One more energy-intensive, water-consuming, polluting activity may be about to go down the drain, or at least achieve a huge environmental makeover. It’s something pretty ubiquitous: laundry washing. You may be surprised to find out that laundry is a $100 billion global industry!
Since the 1950s brought electric washers into ordinary American homes, laundry technology has seen little innovation. A British company called Xeros is about to give it a major shakeup by pioneering a more resource-friendly technology. The new “green” washers consume up to 90% less water, up to 50% less energy, and about 50% less detergent than the brontosauri currently inhabiting our basements. For this invention, Xeros racked up the prestigious “Best Technological Breakthrough” in the UK’s Climate Week Awards in 2011. WWF considers Xeros a global “Green Game-Changer.”
Instead of circulating clothes in many gallons of fresh, soapy, and rinse water, the Xeros machine tosses a laundry load around with round beads made with nylon or an equivalent polymer. A Xeros wash can thus use much less water and detergent than a conventional wash, and it produces far less wastewater and chemical pollution. Here’s how Amanda Alvarez described the invention in Physics Today:
The Xeros washing machine looks like your standard washer, but those “suds” peeking out of the door are anything but soapy. Xeros, a company based in Rotherham in the UK [with a U.S. headquarters as well], is looking to revolutionize domestic and industrial laundry alike with “bead cleaning.” The technology, the company claims, is not only superior to traditional soap and water but also environmentally friendly.
Here’s how it works. You load the washer from the front, like many of our current machines. The beads reside in a hygienic wet sump low in the machine for storage. The wash cycle introduces them into the load. They displace water and help remove stains from soiled sheets, towels, and other fabrics. They also capture and store the dirt removed. When the wash is done, before powering down, the machine removes the beads from the load. One set of beads does hundreds of washes (tested to 500). Then it’s collected and recycled into other plastic goods. Car dashboards are the example the company uses.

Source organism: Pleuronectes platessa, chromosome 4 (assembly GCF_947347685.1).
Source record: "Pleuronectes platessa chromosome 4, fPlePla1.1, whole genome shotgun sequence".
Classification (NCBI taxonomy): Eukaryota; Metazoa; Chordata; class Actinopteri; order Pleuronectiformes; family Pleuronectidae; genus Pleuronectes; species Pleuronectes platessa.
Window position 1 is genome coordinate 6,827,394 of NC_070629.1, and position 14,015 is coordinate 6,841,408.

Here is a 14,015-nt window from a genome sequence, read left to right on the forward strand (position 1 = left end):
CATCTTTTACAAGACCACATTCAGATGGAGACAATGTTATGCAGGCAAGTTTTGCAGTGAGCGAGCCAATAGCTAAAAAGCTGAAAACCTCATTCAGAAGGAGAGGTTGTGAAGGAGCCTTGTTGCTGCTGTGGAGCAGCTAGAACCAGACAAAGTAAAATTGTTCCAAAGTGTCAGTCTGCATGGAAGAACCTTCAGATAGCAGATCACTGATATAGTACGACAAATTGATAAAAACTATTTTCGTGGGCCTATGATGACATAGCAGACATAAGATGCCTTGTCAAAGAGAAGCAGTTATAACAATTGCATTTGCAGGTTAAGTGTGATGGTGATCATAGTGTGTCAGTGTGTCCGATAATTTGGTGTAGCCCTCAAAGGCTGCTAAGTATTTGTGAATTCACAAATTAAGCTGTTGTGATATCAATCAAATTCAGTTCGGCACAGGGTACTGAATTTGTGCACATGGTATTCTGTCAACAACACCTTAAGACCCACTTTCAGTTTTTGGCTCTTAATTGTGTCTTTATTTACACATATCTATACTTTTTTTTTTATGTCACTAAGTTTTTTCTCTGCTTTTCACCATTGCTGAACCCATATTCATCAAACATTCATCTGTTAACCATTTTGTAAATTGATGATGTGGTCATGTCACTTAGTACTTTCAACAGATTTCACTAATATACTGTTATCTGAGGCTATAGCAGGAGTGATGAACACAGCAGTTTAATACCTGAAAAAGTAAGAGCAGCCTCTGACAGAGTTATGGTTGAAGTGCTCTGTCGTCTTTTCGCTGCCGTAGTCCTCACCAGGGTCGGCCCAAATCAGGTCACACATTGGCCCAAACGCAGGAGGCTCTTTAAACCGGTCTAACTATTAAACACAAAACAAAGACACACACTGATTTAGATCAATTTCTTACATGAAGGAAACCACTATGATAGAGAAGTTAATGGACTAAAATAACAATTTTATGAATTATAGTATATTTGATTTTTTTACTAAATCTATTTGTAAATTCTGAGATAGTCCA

The engineering techniques used to perfect the beads were complex. After tinkering with the surface area, weight, and chemistry of the beads, product scientists fine-tuned four independent factors—temperature, chemistry, time, and mechanics—that affect washing. In what is essentially a “reverse dying” process, the beads adsorb foreign materials trapped in cloth. (Parents will be especially happy that the technique does especially well with stains from grease, which can turn a dress shirt into a dishrag.) As well as washing clothes better with less water, less cost, and greater environmental care, the company claims its technique keeps textiles “newer for longer,” thus saving consumers money at department stores.
But is replacing water with polymer beads a good thing for the environment? Is the problem just moving from using too much fresh water to using hydrocarbon-rich plastic?
The company says:
Xeros beads can be used hundreds of times before they need to be replaced and they never go down the drain. Better still, after replacement, the used beads will never be thrown away, and can be re-used in other industries that already deal with recycled polymer. The way we look at it is that Xeros borrows the beads from the polymer supply chain, puts them to good use in Xeros cleaning, and then puts them back without any incremental plastic production. [And] you reduce detergent chemistry and the associated environment damage of its effluent and carbon footprint. You clean at lower temperatures so reduce the carbon footprint of heating power consumption.
Xeros first used its cleaners to revolutionize industry-level cleaning. Hospitals are major potential users. In hotels, a full 20% of all water used goes straight to the laundry. The Regency Hyatt in Reston, Virginia, has been very happy with its Xeros machines. Commercial laundries like Crest Cleaners in Clifton, Virginia, and Sterling Linen in Manchester, N.H., are also using the bead-kneaders with great results. The company’s next step will be rolling out the machines to consumers. A smaller-scale domestic version is slated for US launch sometime next year.
Those at home who actually do the laundry will doubtless ask how the clothes smell when they come out of the machine, and if it removes stains, and what about dyes used to color their clothing? Well, if it works for hospitals and the hospitality industry, we expect it will work great at home.